If you live in a humid environment and are worried about mold, these plastic baskets are great.

To proof my small batch sourdough bread, I use these ricotta baskets.

5. Terracotta Pot

As an alternative to a proofing basket, you could use a clean terracotta pot.

There are some terracotta pots that contain chemicals you don’t want near your bread dough, so be careful.

This is why I recommend lining the pot with a cloth.

You might be able to find one that’s shorter and wider instead of the traditional shape in some garden centers.

Terracotta pots aren’t good for baking bread. You can get chemicals in your bread from the pot.

6. Couche

A couche, typically crafted from dense linen fabric, has been conventionally utilized for supporting baguettes. Nevertheless, it could also serve as a suitable resting tool for batards.

To facilitate the transfer of the dough to the refrigerator for a cold retard, the couche needs to be positioned on a baking peel or tray.

It’s advisable to prevent the loaves from expanding outward by placing a weighty book or similar object at each end.

You have the option to purchase a pre-stitched couche or craft one using a robust linen tea towel.

7. Thermomix Basket

There might be one or two simmer baskets laying around the kitchen if you own a Thermomix.

These proofers are ideal for smaller loaves. After bulk ferment (after shaping), I divide my Thermomix sourdough recipe into two boules.

The best way to do it is with a small piece of cotton cloth rubbed well with rice flour (an old pillow case works well).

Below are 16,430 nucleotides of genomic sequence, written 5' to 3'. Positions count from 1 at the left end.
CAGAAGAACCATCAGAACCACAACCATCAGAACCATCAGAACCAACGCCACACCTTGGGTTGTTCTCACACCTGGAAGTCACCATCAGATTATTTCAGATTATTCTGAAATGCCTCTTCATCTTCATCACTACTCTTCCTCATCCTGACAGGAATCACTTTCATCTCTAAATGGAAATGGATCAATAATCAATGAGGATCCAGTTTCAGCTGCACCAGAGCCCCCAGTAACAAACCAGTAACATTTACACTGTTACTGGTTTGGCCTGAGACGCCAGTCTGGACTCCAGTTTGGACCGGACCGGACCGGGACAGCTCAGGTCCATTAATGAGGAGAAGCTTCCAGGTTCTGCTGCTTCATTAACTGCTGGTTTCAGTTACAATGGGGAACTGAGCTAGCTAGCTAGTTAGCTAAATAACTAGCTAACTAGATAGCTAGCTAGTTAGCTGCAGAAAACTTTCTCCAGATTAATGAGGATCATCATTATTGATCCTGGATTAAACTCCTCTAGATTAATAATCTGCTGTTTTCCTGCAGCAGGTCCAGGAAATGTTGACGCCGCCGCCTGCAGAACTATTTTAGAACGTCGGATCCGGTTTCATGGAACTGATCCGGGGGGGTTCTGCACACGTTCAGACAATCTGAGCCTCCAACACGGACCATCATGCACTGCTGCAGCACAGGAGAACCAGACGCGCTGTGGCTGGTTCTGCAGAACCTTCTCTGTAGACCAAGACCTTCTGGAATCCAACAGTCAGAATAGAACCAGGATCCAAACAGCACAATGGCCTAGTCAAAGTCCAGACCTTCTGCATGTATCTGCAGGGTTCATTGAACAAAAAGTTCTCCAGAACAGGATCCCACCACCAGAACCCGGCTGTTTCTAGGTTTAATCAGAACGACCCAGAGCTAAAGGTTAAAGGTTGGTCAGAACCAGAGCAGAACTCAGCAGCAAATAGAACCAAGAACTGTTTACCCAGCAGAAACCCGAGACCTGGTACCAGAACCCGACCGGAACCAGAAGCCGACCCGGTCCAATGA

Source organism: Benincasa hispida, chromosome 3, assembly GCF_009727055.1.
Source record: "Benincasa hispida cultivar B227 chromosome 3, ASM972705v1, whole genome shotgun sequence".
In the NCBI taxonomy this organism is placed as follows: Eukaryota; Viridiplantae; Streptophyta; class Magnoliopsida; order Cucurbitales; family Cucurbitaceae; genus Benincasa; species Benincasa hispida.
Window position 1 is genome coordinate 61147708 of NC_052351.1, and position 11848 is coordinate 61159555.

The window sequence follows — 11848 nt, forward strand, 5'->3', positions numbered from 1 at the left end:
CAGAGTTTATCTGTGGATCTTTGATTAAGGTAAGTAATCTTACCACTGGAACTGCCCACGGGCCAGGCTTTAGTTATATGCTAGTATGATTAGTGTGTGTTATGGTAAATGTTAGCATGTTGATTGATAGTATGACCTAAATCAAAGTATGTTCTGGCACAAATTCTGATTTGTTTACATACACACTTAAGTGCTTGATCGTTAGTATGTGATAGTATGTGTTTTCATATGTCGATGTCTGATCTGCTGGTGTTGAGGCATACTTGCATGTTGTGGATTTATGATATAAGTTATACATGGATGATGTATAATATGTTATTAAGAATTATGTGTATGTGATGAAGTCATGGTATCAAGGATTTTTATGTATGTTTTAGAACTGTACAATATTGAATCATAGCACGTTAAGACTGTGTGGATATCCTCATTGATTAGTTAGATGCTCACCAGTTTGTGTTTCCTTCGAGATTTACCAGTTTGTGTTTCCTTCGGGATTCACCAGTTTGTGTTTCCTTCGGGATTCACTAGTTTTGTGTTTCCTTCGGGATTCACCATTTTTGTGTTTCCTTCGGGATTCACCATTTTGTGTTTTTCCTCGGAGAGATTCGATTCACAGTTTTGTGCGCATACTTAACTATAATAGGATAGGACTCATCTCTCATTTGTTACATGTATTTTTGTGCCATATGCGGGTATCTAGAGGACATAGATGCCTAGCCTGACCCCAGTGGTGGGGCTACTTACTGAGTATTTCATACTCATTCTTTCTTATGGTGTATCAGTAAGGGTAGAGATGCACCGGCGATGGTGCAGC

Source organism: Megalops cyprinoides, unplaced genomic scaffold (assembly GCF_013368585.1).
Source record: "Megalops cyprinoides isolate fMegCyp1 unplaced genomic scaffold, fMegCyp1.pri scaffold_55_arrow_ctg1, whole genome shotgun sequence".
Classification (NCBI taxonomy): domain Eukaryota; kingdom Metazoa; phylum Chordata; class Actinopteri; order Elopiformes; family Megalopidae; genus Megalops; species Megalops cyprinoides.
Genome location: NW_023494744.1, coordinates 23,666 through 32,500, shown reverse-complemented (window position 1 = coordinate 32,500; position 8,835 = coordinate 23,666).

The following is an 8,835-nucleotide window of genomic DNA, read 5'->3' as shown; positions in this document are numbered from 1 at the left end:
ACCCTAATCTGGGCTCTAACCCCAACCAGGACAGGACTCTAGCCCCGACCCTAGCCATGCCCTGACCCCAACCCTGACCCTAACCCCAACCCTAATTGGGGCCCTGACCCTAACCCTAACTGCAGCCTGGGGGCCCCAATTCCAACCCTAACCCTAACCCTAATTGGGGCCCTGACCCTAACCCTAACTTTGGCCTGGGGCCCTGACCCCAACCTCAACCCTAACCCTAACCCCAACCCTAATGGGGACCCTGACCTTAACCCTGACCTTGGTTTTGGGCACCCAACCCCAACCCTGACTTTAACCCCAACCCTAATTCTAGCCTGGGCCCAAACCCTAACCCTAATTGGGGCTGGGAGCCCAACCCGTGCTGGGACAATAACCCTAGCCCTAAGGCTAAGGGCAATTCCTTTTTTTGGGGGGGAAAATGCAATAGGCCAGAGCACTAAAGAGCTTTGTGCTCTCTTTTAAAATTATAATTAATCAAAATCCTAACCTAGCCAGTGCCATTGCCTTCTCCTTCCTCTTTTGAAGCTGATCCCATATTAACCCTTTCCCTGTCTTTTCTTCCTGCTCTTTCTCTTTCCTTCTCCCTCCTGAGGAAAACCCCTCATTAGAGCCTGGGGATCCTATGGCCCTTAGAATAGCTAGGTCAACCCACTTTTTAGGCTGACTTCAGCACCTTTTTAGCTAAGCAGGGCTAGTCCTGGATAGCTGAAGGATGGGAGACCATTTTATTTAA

They allow the dough to breathe, just like colanders and baskets.

8. Colander

In the same way as the ricotta basket below, a metal or plastic colander can be used as a proofing basket alternative.

If your dough is smaller, it will be more stable and will not spread out as much.

9. Wicker Basket

Another alternative to a banneton is a wicker basket. A dollar store or kitchen store is usually a good place to find them for a reasonable price.

It is important to purchase natural baskets. If the basket is coated in chemicals, you shouldn’t use it.

If you choose to line it with a cloth, it will function equally well as a banneton without a liner.

If you proof your dough either way, the pattern of the basket will be imprinted on it.

10. Bowl (Ceramic, Stainless Steel, Glass)

As an alternative to a banneton, you can use a bowl.

Regardless of the size of your kitchen, you are certain to have a bowl suitable for the task.

There are many types of bowls, such as ceramic, stainless steel, glass, wood, and even plastic.

Since a tea towel or some kind of cloth will be lined inside, it doesn’t matter what the bowl is made of.

My stainless-steel mixing bowl has been used many times. My preference is to use a banneton, I will not hide it.

In the past, I used a stainless-steel mixing bowl lined with a thin, cotton tea towel before purchasing my bannetons.

What Is Proofing?

Seeing as how sourdough involves proofing, what does it actually mean?

Proofing is the process of letting the dough rest after it has been shaped. There are many different names for sourdough, so this can be confusing.

The cold retard, cold proof, or even the second rise are some of the terms people use to describe it (which causes a great deal of confusion).

There is a difference between proofing and bulk fermentation, but some people use the terms interchangeably.

What Is A Proofing Basket?

Traditionally, proofing baskets (or bannetons) are made of rattan and are intended for artisan bread proofing or resting.